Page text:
How to use a Gravel Vacuum To Clean Aquariums

Photo of author


How to Use a Gravel Vacuum to Clean Aquariums

Ever wonder if there’s an easy way to clean all the fish waste and uneaten food that’s fallen in between the aquarium’s gravel or substrate? It’s not necessary to empty out all the waste and wash it in the sink. Instead, all you need is an aquarium siphon to vacuum up any stray bits. No batteries needed!

Step 1: Get the materials

An aquarium siphon is also known as a siphon cleaner, gravel vacuum, or siphon kit. It consists of a bucket that holds the dirty water and an aquarium siphon. It might be more convenient to have a large trash container on wheels if you intend to clean multiple tanks. However, the bucket is optional if your siphon’s hose is long enough to reach a nearby sink or even the backyard to water your outdoor plants.

A siphon basically consists of two sections: the plastic tube that goes into the aquarium and the long, flexible hose that goes into the bucket.

Python Pro-Clean siphons are a great choice because of the high-quality, flexible tubing. It doesn’t kink as easily and is easy to twist. (As Amazon Associates, we earn commissions on qualifying purchases. Click the link to see how you can earn them.

Step 2: Prepare your tank

The aquarium siphon does not require you to remove fish from the tank. It is easier than vacuuming around them. You should remove aquarium decorations from the area where you are planning to vacuum, as waste can collect under them. Some people prefer to clean the filter before cleaning the algae, so that the siphon can remove all particles.

Magnetic alga scrappers are excellent for cleaning algae, especially when you have the appropriate blade attachment. Make sure you get the acrylic or glass version that matches your aquarium walls.


Step 3: Start the Siphon

Aquarium siphons work by gravity to drain the aquarium of water and other debris. To start the siphon, make sure the hose end of the siphon is inside the bucket. To ensure that the siphon doesn’t slip from the bucket, some people use a clamp. Next, completely submerge your tube in the aquarium to fill it with water. The tube can be held at a diagonal angle and the tube opening pointed up.

Raise the tube out of the water and above the aquarium rim until water starts flowing through the hose and into the bucket.

As soon as the water has drained halfway out of the tube, quickly plunge the tube back into the water at the same diagonal angle (such that the tube is still pointed upwards). To allow water to drain into the bucket, the tube opening must be fully submerged.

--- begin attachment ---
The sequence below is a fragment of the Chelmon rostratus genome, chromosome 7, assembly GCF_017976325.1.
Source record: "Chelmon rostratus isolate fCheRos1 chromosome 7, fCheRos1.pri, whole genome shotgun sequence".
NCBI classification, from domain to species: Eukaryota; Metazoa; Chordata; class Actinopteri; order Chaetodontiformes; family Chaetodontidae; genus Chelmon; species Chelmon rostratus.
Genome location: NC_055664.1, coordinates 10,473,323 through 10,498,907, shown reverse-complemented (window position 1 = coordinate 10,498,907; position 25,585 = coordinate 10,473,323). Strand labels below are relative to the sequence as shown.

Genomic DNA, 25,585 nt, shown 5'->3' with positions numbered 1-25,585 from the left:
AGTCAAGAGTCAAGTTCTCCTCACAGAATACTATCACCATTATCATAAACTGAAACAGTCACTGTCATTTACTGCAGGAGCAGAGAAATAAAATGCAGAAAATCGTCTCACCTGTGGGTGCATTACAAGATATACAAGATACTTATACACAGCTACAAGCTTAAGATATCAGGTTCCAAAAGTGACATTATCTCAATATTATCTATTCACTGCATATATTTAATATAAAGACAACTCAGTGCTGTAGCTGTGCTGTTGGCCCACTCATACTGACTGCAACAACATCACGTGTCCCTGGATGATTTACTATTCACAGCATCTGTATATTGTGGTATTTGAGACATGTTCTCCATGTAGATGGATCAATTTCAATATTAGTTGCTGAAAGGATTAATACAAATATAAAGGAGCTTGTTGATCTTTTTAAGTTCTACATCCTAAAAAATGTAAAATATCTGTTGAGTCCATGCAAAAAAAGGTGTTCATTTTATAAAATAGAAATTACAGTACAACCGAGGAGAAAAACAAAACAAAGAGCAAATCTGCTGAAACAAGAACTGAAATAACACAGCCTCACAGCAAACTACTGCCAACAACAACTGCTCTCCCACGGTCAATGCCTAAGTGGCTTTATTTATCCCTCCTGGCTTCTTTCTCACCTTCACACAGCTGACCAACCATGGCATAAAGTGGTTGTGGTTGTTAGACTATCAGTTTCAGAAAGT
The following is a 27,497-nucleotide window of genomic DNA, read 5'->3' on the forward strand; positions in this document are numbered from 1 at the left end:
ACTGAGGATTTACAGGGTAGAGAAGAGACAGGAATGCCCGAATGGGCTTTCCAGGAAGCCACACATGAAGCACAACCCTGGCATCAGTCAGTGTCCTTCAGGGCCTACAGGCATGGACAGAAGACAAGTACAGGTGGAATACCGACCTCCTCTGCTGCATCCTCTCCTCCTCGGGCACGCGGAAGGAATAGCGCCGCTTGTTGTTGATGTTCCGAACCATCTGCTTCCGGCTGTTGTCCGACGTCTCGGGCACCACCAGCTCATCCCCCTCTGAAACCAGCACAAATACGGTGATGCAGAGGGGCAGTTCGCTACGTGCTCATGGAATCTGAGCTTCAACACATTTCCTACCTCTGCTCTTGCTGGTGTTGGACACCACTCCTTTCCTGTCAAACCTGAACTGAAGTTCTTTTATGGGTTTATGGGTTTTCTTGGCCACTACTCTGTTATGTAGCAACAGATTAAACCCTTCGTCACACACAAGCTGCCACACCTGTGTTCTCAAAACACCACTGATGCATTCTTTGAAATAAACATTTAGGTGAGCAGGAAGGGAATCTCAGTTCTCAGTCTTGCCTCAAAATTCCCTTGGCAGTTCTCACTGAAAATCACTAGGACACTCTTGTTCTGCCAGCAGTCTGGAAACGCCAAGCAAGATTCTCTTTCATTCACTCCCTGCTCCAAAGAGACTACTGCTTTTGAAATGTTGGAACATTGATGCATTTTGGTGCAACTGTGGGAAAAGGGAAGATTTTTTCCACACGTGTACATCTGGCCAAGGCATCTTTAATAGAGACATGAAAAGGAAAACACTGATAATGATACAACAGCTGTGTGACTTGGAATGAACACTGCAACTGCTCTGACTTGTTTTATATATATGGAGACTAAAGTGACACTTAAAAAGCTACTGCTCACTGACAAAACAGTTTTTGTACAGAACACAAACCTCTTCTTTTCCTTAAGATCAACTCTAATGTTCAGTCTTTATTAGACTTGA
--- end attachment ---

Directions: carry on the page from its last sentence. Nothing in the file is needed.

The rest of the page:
Once water is flowing freely in the bucket, you can point the tube opening towards the substrate at bottom of the tank.

Not all siphons can be operated using this method. It is easiest to put the tube end into the aquarium. Then, use your mouth to suck water through the tube. Quickly place the hose end into the bucket, or else you may get a mouthful of dirty fish water.

Step 4: Vacuum the Gravel

Place the siphon in the gravel or the sand and allow it to begin vacuuming some of the substrate. To temporarily stop the suction, the substrate is much heavier than fish waste. You can periodically crimp your hose with the other hand. This causes the heavy substrate to fall out of the tube, while the lighter debris still floats inside the tube and gets sucked up as soon as you un-crimp the hose and start vacuuming again.

As if you were mowing the lawn, systematically vacuum the substrate in rows. This method can clean approximately a third the aquarium substrate. You can vacuum the third tank when you next do a water change.

Step 5: Remove the Siphon

Once you’re done siphoning, wrap the tube in your hand. Then lift the tube out. The tube will suction to your hand and prevent the dirty water from falling back into the aquarium. Flip the tube upwards and let the remaining water in the siphon drain into the bucket.

Click the video below to see the simple steps in action.

That’s all! You can now fill the aquarium with water that is approximately the same temperature as the original water. Don’t forget to add a dechlorinator, which will remove any chlorine, chloramine or other harmful chemicals.

Bonus Tip: Fill the Tank Without a Bucket

If you want to fill your fish tank (or multiple tanks) straight from the sink faucet without having to lug buckets of water back and forth, all you need is a garden hose, faucet hose adaptor, and the Python hook.

1. Remove the sink faucet faucet aerator. Attach the 3/4″ male gardenhose connector to the faucet hose adaptor. (If you cannot find an adapter that fits your faucet, take the sink aerator to the hardware store to get help finding the right adaptor.)

1. Attach one end to the sink adapter. Attach the Python hook to the other end.

Python hook

1. Hang the Python hook on the aquarium wall to ensure that the garden hose will not slip out of the tank while filling it. 2. Set the temperature of the sink to the desired level and let the water flow directly into the fish tank. 3. After your aquarium has filled, turn off the faucet water. Once you’re done with water changes, turn off the sink water.